Replacing a Cracked Windshield

by Lee Wyatt
(last updated March 29, 2012)

When driving around, it is a rather simple fact of life that cracks happen. When faced with this problem, you basically have two choices: repairing or replacing. Repairing a cracked windshield is fine for smaller cracks, but won't work all that well for the larger ones. Good thing that replacing a cracked windshield, while a little exacting, isn't all that difficult. That is, it's not that difficult if you follow these instructions.

Items needed:

  • A friend
  • Metric ruler
  • Replacement windshield
  • Replacement molding and trim
  • Windshield molding removal tool
  • Automotive cutting knife
  • Flat tip screwdriver
  • Cleaning brush
  • Bucket
  • Clean rags
  • Razor blade
  • Urethane primer
  • Urethane
  • Caulking gun (electric of possible)
  • Nitrile gloves

Procedure:

  1. Find a good spot to work. Where you work can often be as important as what you are doing when working on things like automobiles. If at all possible, you need to do your repair work in a well lit, well ventilated garage, but not outside. If you have to work outside, create some kind of a wind break around the vehicle to protect it from the wind.
  2. Remove the trim. Using your windshield molding removal tool, begin removing the windshield trim molding. This is done by inserting the tool under the molding, and then prying it up. It may take a little while, so don't hurry and accidentally damage anything.
  3. Remove the molding. Take your automotive cutting knife, and begin removing the urethane molding. These knives are specially designed to cut through the urethane molding that helps hold in a windshield, so use caution as you could accidentally get cut or hurt when you are doing that. On the plus side, these knives are fairly common and can be found at your local automotive parts store.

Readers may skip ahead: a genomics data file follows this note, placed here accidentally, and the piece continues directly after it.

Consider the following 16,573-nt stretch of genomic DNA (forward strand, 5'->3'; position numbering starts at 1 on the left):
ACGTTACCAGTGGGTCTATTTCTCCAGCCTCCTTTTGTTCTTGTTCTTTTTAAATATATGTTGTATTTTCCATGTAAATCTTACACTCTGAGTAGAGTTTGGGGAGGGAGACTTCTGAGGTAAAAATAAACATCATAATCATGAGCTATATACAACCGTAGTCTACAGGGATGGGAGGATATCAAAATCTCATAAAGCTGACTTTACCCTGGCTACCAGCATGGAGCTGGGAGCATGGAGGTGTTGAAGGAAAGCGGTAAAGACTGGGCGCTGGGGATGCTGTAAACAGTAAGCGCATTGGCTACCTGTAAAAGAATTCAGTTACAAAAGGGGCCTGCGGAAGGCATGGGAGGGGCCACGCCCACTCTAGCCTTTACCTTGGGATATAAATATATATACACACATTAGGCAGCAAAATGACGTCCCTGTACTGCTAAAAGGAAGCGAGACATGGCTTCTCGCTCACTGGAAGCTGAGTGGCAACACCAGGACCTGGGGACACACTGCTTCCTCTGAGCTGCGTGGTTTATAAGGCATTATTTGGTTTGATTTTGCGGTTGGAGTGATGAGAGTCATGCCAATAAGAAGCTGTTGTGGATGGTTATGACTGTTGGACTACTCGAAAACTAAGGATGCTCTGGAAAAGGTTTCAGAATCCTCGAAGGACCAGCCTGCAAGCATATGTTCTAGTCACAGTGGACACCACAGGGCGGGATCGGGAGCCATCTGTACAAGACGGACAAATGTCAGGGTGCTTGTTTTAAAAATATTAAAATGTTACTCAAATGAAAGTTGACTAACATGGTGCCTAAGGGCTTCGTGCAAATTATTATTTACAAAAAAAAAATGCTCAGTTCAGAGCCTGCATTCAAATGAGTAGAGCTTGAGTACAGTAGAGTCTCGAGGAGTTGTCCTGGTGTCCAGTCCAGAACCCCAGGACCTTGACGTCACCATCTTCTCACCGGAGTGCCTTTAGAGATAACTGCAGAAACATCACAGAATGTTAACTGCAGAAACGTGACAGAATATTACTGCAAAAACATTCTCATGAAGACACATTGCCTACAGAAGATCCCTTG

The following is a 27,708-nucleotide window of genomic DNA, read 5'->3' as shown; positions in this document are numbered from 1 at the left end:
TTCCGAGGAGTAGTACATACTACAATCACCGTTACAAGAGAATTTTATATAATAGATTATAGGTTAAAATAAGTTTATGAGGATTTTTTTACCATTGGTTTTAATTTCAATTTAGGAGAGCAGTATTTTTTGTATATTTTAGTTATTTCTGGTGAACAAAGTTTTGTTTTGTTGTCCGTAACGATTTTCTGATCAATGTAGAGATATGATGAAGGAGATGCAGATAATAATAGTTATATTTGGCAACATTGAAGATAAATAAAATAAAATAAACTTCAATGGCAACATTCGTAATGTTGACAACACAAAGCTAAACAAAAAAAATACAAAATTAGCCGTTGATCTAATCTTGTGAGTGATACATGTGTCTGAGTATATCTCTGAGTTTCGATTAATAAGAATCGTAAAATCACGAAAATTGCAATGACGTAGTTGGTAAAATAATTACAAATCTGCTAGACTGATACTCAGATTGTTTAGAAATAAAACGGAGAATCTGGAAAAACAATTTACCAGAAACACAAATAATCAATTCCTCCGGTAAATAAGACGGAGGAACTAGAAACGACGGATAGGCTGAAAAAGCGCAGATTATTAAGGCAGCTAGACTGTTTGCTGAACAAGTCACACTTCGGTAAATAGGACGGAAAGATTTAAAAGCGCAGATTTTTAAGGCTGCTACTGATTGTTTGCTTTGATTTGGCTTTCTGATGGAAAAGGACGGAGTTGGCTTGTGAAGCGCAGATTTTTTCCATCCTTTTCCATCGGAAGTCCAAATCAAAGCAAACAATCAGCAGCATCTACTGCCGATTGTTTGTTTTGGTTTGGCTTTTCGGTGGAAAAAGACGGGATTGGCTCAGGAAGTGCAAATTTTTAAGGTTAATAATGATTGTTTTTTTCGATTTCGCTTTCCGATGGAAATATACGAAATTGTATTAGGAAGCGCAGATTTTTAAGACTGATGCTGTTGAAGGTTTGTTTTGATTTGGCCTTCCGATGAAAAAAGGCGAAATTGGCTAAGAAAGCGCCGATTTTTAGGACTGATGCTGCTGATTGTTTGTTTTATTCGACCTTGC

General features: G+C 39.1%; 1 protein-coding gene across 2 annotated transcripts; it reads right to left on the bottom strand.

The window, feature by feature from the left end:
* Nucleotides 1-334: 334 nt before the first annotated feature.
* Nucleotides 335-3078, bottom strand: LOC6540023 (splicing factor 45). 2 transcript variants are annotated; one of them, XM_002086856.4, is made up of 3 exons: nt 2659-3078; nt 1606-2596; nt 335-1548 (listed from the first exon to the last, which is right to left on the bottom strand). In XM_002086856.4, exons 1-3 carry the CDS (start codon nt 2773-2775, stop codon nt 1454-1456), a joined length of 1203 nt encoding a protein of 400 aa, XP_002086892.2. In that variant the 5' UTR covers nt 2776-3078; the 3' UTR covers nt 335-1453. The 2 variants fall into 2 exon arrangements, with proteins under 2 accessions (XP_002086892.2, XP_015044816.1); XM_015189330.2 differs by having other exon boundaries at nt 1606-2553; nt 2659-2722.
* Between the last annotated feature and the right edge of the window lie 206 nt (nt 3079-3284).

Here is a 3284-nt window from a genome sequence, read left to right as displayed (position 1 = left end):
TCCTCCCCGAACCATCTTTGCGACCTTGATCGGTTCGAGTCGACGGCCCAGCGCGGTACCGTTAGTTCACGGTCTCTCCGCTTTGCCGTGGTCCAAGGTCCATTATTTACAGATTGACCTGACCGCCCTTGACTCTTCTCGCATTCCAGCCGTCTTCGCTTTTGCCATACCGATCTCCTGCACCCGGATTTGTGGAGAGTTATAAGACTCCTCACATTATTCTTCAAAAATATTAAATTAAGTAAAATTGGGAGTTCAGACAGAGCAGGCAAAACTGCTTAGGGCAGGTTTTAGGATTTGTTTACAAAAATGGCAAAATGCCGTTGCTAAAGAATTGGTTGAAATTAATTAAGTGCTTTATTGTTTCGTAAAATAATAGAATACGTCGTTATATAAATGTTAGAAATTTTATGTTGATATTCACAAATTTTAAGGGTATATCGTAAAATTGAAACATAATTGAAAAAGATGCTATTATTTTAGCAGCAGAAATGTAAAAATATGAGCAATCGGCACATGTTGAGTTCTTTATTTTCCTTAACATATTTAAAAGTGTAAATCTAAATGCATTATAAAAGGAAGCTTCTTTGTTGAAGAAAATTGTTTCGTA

4. Pull out the windshield. Once you have removed both types of molding, you should be able to pull out the old windshield. Make sure that you have a friend help you out with this part, since it could be very easy to drop the glass and create a huge mess or get hurt. Carefully place the glass somewhere off to the side for later disposal.
  5. Clean the opening. With the glass removed, you can begin cleaning out the opening. Primarily what you are looking to do is remove the old urethane residue, as well as the pinch weld area (which is the recess that runs around the opening of the frame). You may need to do a bit of trimming with a razor blade to get the molding to about three millimeters, but most of the cleaning can be done with a simple brush and water.
  6. Fit the new molding. Take the new rubber molding, and begin fitting it around the edge of your new windshield. Once you have done that, fit the outer trim into the grooves of the rubber molding.
  7. Apply some primer. Apply the urethane primer to the black strip that runs around the edge of the windshield. This edge is also called the frit band, and when you apply the urethane primer to this it is creating a reaction of some kind within the pores that will allow it to stick to the urethane.
  8. Apply the urethane. Using a caulking gun, apply a bead of urethane to the frame of the windshield. The area that you want to apply the bead to is the pinch weld area, so don't go and put too much on.
  9. Place the windshield. With the help of a friend place the windshield into the frame of the car. As you are doing this, make sure that you align everything (i.e., the top, bottom, and sides) carefully to avoid having a crooked windshield. Carefully press down on the windshield for a while to help hold it in place.
  10. Clean up. After the windshield has been placed into the car, it's time to clean up. Pick up all of the items and tools that you have used, and begin putting them away. Carefully dispose of the old windshield properly, paying particular attention to any pertinent laws in your city. Allow at least an hour or two before driving your vehicle anywhere.

Author Bio

Lee Wyatt

Contributor of numerous Tips.Net articles, Lee Wyatt is quickly becoming a regular "Jack of all trades." He is currently an independent contractor specializing in writing and editing. Contact him today for all of your writing and editing needs! Click here to contact. ...

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